Earlier this year, I had a parent-teacher conference for my daughters—all good news, which is always nice. My oldest was lauded for her storytelling, and I smiled. Then the teacher told me about my youngest, a somewhat shy girl, “It’s amazing what stories she writes. Way ahead of her peers.”
And I cringed. Because what writer wants their kids to grow up to deal with the cards publishing deals us every day? Better to be a doctor, a vet, anything else.
In a few weeks, The Young Authors Club starts up again at my local high school, where I help teen writers with dreams of becoming an author someday. So many kids signed up that there’s concern of where to hold it so there’s room; I joked that I usually lose a few once I explain how hard the road to a published novel is.
I sounded like bitter divorcee at a wedding. Yuck.
And who am I to be that bitter anyway? If it’s so bad, why don’t I just give up, go work at Wal-Mart or something?
I know why, and if you’re a writer, I bet you do too. It’s because the payoff isn’t at the business end. There will always be hurdles: finishing a manuscript, getting an agent, a publisher, getting enough sales to keep a series going. Getting paid a decent wage, if you freelance, like me. The biz part never gets easier.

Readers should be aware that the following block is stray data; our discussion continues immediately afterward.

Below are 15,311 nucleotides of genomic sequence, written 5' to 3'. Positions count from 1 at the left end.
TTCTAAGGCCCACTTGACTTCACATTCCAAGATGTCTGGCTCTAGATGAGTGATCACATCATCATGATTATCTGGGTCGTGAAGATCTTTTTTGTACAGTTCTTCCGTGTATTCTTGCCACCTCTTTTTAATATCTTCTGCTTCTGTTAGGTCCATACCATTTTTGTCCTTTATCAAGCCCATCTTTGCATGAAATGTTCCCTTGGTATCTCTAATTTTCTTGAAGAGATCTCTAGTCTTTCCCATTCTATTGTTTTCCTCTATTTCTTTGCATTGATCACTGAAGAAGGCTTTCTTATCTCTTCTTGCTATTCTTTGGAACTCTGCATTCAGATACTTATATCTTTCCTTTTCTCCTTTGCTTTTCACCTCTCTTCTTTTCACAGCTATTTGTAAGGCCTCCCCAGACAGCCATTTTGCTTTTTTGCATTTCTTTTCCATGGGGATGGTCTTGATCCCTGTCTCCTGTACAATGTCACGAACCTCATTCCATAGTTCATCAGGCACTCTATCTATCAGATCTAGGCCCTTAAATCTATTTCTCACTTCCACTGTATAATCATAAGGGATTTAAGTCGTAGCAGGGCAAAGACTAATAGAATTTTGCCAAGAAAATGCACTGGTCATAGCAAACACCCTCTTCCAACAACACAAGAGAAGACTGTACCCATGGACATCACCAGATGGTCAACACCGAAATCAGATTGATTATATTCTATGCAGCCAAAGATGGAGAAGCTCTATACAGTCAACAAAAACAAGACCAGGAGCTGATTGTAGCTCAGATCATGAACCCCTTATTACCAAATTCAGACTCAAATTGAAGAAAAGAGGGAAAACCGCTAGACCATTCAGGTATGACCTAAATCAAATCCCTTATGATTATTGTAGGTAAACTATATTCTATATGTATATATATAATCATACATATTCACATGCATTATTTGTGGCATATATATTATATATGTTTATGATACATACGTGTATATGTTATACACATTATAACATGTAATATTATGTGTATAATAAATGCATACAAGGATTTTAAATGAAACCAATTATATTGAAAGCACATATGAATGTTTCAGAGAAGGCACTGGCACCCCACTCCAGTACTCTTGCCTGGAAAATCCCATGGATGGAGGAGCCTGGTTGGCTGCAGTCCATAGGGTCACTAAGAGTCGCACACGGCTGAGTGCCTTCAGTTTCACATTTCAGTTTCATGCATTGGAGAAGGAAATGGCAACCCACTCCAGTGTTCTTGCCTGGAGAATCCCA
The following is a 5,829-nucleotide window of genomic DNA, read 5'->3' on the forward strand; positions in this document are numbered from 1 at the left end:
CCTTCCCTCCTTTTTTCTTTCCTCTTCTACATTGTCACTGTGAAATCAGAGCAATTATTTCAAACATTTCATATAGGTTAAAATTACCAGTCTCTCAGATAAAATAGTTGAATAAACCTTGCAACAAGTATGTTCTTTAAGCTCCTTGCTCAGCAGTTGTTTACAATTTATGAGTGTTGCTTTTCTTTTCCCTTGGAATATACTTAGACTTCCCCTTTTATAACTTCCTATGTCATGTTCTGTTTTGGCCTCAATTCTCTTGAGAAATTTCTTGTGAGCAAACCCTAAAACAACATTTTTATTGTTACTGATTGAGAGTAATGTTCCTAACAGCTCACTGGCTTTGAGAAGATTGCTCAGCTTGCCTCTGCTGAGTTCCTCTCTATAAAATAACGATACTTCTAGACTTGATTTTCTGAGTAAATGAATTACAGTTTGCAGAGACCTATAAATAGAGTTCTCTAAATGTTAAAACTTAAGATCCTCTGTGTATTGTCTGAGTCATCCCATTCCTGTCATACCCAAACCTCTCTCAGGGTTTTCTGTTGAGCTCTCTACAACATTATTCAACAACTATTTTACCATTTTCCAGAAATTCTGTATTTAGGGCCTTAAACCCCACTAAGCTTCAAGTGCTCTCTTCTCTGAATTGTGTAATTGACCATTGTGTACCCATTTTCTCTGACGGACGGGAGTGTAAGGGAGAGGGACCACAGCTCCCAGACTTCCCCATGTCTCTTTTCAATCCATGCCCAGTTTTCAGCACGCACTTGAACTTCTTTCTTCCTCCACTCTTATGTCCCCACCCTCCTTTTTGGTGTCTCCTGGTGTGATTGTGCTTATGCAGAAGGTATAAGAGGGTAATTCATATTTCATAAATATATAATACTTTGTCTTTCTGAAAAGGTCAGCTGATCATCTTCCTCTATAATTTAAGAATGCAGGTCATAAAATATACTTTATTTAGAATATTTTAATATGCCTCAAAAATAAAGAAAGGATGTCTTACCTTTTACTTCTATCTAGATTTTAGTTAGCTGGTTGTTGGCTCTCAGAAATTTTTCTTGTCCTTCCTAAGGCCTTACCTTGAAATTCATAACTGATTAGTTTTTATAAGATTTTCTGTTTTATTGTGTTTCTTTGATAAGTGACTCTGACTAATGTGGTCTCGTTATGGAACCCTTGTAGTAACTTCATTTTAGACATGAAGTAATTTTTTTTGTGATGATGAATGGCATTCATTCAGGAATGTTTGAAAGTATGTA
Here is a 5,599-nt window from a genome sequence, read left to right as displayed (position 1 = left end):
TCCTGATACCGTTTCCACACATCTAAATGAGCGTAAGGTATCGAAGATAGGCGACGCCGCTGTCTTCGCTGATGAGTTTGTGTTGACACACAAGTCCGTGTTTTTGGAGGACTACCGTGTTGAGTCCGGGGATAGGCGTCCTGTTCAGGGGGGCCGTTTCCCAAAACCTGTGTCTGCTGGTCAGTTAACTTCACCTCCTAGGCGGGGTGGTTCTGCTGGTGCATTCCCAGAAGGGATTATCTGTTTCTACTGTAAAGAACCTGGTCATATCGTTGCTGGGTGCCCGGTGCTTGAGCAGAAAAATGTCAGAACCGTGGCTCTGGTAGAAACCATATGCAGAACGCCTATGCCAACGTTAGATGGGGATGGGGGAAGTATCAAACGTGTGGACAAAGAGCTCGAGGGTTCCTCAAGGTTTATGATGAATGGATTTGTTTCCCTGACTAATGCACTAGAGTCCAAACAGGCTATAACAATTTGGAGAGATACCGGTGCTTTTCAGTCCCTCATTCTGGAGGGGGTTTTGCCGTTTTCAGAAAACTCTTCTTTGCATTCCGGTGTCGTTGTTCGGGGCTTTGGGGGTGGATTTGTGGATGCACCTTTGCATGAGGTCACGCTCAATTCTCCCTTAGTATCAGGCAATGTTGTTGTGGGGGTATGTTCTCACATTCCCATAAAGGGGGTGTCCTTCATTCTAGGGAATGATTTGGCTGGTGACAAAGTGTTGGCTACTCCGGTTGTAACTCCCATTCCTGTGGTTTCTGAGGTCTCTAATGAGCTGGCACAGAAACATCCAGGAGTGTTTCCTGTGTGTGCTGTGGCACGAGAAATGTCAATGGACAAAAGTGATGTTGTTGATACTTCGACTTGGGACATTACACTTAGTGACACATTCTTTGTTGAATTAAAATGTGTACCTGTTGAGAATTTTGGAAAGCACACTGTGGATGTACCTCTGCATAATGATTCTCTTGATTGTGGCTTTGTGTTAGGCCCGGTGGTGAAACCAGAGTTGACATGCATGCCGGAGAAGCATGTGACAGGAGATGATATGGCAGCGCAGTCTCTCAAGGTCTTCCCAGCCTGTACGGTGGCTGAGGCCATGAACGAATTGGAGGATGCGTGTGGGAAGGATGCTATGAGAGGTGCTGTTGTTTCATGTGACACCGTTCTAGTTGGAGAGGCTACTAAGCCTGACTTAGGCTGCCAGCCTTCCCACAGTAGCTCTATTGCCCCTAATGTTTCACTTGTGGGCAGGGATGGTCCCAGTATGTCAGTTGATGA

The best part of writing is when you sit down and disappear in the story. I see it in both my daughters, my students, and I’m reminded myself now that I’m starting the first draft of a new story again. It’s like flying, high on imagination.
Who cares what we all grow up to be? The fun is in uncovering the story. And those blue smocks just do nothing for anyone.